It is our goal that you, your family and friends would participate in the National Day of Prayer. We pray that the event impacts your life, and that praying for our nation moves from a one-day event to a lifetime endeavor. So join us on the first Thursday in May and pray with conviction that God would continue to shed His grace on thee.
The National Day of Prayer is Significant
The National Day of Prayer has great significance for us as a nation. It enables us to recall and to teach the way in which our founding fathers sought the wisdom of God when faced with critical decisions. It stands as a call to us to humbly come before God, seeking His guidance for our leaders and His grace upon us as a people.
The unanimous passage of the bill establishing the National Day of Prayer as an annual event, signifies that prayer is as important to our nation today as it was in the beginning.
Like Thanksgiving or Christmas, this day has become a national observance placed on all Hallmark calendars and observed annually across the nation and in Washington, D.C. Last year, local, state and federal observances were held from sunrise in Maine to sunset in Hawaii, uniting Americans from all socio-economic, political and ethnic backgrounds in prayer for our nation. It is estimated that more than two million people attended more than 40,000 observances organized by approximately 40,000 volunteers. At state capitols, county court houses, on the steps of city halls, and in schools, businesses, churches and homes, people stopped their activities and gathered for prayer.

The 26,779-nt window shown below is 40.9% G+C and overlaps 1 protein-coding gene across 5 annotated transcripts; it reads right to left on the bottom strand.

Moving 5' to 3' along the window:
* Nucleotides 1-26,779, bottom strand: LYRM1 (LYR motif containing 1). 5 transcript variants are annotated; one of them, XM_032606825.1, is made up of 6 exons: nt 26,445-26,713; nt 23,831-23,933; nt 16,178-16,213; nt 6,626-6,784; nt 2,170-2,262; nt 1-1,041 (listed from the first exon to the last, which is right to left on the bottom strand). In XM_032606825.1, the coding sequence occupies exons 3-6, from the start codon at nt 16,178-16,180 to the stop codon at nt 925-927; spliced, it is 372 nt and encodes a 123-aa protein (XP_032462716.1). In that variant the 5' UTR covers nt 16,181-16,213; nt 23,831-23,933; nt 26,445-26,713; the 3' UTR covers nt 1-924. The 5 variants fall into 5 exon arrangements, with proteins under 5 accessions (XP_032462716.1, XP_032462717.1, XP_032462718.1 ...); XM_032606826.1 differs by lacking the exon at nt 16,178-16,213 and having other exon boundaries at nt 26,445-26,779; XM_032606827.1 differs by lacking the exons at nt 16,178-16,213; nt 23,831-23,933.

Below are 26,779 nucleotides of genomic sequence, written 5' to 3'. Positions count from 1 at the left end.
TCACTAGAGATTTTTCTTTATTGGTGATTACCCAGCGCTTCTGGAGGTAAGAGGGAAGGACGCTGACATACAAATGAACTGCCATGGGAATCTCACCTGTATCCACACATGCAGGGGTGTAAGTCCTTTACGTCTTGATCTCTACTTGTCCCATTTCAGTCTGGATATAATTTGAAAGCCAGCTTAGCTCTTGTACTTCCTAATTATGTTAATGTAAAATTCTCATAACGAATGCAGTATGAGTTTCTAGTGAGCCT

The National Day of Prayer is Ours
The National Day of Prayer belongs to all Americans. It is a day that transcends differences, bringing together citizens from all backgrounds. Mrs. Shirley Dobson, NDP chairman, reminds us:
“We have lost many of our freedoms in America because we have been asleep. I feel if we do not become involved and support the annual National Day of Prayer, we could end up forfeiting this freedom, too.”
1775 – The first Continental Congress called for a National Day of Prayer.
1863 – Abraham Lincoln called for such a day.
1952 – Congress established NDP as an annual event by a joint resolution, signed into law by President Truman.
1988 – The law was amended and signed by President Reagan, designating the NDP as the first Thursday in May.
The National Day of Prayer Task Force exists to encourage and promote events related to the National Day of Prayer, the first Thursday in May. Every effort is made to provide resources for individuals wishing to participate in or plan events on behalf of our ministry.
For more information, visit https://www.nationaldayofprayer.org/